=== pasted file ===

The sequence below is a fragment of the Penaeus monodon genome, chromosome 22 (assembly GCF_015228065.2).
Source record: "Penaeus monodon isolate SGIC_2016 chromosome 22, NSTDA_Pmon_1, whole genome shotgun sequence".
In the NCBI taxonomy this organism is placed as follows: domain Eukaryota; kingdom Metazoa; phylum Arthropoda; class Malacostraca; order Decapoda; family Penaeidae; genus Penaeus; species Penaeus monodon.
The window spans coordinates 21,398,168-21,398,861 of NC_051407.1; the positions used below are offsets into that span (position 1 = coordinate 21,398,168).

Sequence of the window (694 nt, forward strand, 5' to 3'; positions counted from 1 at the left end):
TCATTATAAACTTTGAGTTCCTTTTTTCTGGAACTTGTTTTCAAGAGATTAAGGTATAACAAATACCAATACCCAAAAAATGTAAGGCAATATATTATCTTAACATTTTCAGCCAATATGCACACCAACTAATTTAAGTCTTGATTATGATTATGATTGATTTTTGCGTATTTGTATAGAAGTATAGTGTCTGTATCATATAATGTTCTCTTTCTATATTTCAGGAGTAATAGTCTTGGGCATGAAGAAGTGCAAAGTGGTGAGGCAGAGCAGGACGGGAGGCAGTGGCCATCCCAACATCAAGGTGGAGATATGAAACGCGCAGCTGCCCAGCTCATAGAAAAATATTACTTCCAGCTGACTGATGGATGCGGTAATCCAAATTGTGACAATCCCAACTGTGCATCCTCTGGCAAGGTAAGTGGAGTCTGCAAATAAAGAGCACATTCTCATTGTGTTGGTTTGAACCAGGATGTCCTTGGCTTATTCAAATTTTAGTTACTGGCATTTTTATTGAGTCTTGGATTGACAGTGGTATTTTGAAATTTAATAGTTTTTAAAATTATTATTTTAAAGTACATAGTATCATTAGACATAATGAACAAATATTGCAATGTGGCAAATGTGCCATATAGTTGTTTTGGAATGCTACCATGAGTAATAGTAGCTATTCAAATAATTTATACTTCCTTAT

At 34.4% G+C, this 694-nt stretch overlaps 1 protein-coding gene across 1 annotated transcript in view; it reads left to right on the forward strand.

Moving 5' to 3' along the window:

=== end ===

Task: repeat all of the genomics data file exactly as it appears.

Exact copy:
The sequence below is a fragment of the Penaeus monodon genome, chromosome 22 (assembly GCF_015228065.2).
Source record: "Penaeus monodon isolate SGIC_2016 chromosome 22, NSTDA_Pmon_1, whole genome shotgun sequence".
In the NCBI taxonomy this organism is placed as follows: domain Eukaryota; kingdom Metazoa; phylum Arthropoda; class Malacostraca; order Decapoda; family Penaeidae; genus Penaeus; species Penaeus monodon.
The window spans coordinates 21,398,168-21,398,861 of NC_051407.1; the positions used below are offsets into that span (position 1 = coordinate 21,398,168).

Sequence of the window (694 nt, forward strand, 5' to 3'; positions counted from 1 at the left end):
TCATTATAAACTTTGAGTTCCTTTTTTCTGGAACTTGTTTTCAAGAGATTAAGGTATAACAAATACCAATACCCAAAAAATGTAAGGCAATATATTATCTTAACATTTTCAGCCAATATGCACACCAACTAATTTAAGTCTTGATTATGATTATGATTGATTTTTGCGTATTTGTATAGAAGTATAGTGTCTGTATCATATAATGTTCTCTTTCTATATTTCAGGAGTAATAGTCTTGGGCATGAAGAAGTGCAAAGTGGTGAGGCAGAGCAGGACGGGAGGCAGTGGCCATCCCAACATCAAGGTGGAGATATGAAACGCGCAGCTGCCCAGCTCATAGAAAAATATTACTTCCAGCTGACTGATGGATGCGGTAATCCAAATTGTGACAATCCCAACTGTGCATCCTCTGGCAAGGTAAGTGGAGTCTGCAAATAAAGAGCACATTCTCATTGTGTTGGTTTGAACCAGGATGTCCTTGGCTTATTCAAATTTTAGTTACTGGCATTTTTATTGAGTCTTGGATTGACAGTGGTATTTTGAAATTTAATAGTTTTTAAAATTATTATTTTAAAGTACATAGTATCATTAGACATAATGAACAAATATTGCAATGTGGCAAATGTGCCATATAGTTGTTTTGGAATGCTACCATGAGTAATAGTAGCTATTCAAATAATTTATACTTCCTTAT

At 34.4% G+C, this 694-nt stretch overlaps 1 protein-coding gene across 1 annotated transcript in view; it reads left to right on the forward strand.

Moving 5' to 3' along the window: